As well as that, it will offer an analysis of the results of the census in our Welsh-speaking communities. Because of everything that’s happened since we began our journey to Cymraeg 2050 in the summer of 2018, it’s hard to know what to expect. But whatever the results are, we need to interpret them honestly, as well as look at other sources, such as the Welsh language use survey for example. This will ensure that we better understand the current situation of our language.

Doing so will help us recognise areas of linguistic sensitivity, that’s to say areas where we need to support and strengthen Cymraeg as a geographical community language.

This is not a Gaeltacht for Cymraeg. Welsh is a national language. It belongs to us all, wherever we live in Wales. But for our language to continue to develop as a national language, we need to take steps to support it as a community language in parts of Wales where it’s under threat.

That’s why we’re going to identify areas of linguistic sensitivity. The challenges that face Welsh as a community language can be very different in different parts of Wales of course. Perhaps there’ll be a need for a type of intervention in one specific area or areas that is key to the future of Welsh as a community language there, but social conditions in other communities may be different. Our language policy is a national policy. But that shouldn’t prevent us from effective intervention at the area level when that’s what’s needed.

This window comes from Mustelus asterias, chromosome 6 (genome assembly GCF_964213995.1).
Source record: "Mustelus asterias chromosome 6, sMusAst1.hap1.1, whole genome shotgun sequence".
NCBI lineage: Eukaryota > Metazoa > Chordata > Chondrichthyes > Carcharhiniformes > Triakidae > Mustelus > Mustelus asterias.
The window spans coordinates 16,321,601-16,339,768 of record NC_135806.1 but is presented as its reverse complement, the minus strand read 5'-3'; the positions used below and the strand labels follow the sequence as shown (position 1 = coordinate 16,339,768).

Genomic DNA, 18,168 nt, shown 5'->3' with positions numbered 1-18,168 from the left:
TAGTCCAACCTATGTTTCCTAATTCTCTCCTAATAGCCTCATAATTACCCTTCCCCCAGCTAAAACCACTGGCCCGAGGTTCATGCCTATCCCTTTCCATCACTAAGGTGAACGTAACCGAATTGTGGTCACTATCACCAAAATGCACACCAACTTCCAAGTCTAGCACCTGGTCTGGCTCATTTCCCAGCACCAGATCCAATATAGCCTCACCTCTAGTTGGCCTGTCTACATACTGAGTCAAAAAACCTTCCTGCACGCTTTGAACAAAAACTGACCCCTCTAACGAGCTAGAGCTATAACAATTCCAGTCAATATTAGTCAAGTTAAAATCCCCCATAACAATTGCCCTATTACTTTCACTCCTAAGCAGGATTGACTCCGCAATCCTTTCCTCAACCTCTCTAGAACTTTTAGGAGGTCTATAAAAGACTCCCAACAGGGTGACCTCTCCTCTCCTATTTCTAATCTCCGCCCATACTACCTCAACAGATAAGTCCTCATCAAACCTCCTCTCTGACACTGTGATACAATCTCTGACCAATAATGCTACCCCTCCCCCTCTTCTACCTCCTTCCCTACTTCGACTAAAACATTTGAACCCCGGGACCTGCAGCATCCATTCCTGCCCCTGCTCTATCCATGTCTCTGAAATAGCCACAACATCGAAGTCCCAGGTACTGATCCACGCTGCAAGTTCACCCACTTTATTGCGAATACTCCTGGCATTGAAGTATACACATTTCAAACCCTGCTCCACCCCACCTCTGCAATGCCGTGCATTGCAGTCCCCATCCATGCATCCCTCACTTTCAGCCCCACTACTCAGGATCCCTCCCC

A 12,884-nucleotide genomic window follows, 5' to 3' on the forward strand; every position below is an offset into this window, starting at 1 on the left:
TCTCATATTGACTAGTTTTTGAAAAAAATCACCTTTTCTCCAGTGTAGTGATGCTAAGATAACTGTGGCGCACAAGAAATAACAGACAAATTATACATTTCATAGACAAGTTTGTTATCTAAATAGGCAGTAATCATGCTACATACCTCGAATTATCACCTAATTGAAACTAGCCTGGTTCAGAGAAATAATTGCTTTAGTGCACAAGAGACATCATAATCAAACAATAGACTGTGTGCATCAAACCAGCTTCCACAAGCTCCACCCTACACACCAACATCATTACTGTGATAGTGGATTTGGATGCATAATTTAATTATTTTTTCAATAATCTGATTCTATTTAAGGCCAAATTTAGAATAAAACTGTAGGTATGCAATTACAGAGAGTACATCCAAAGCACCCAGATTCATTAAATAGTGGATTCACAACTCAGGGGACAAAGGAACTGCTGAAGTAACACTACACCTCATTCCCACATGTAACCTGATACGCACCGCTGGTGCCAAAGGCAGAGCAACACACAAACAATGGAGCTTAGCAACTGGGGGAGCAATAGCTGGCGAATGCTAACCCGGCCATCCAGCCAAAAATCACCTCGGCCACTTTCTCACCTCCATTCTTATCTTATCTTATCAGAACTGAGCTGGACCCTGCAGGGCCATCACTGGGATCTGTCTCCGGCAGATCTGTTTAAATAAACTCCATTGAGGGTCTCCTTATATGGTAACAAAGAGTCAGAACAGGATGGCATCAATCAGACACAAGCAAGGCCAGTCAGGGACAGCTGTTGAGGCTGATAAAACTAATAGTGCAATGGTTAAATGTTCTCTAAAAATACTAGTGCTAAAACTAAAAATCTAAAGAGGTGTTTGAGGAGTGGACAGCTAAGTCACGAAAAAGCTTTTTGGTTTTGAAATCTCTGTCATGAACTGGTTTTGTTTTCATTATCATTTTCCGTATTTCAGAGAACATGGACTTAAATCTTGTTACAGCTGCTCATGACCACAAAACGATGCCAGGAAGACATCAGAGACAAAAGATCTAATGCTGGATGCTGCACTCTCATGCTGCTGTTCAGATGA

After the Commission has made recommendations about Welsh as a community language in areas of linguistic sensitivity, it’ll consider the future of Cymraeg as a community language in other parts of Wales.

Dr. Simon Brooks, who’s here beside me, will be the Chair of the Commission for Welsh-speaking Communities. Simon was the author of the report, Second homes: developing new policies, that was commissioned by the Welsh Government in order to consider possible interventions in relation to second homes. Thank you for the report, and thanks to you in advance for the work you’ll be doing from now on!

The Commission will have ten members as well as Simon as Chair.

The members will contribute their experiences and specialist knowledge in many policy areas, including the economy, housing, education, local government, community regeneration, technology, language planning and other fields too. 

I’m glad today to announce who they are: 

  • Talat Chaudhri
  • Lowri Cunnington Wynn
  • Cynog Dafis
  • Meinir Ebbsworth
  • Delyth Evans
  • Dafydd Gruffydd
  • Myfanwy Jones
  • Shan Lloyd Williams
  • Cris Tomos
  • Rhys Tudur

As well as sharing their specialist knowledge, they’re also sharing freely of their time, and for that I’m grateful to every one of you. Your work will be essential to the future of our language. 

I’ve said many times that the Cymraeg belongs to us all, as does the responsibility for its future. We’ll have to be brave and tackle things together that might be difficult. I’m sure that some of the things the Commission will tell us will be challenging but that’s important: that’s what’ll help us find the most effective answers too! I look forward to the contribution of the Commission to the debate, to discussing with the Commission, and, more importantly than all of that, to the ensuing action.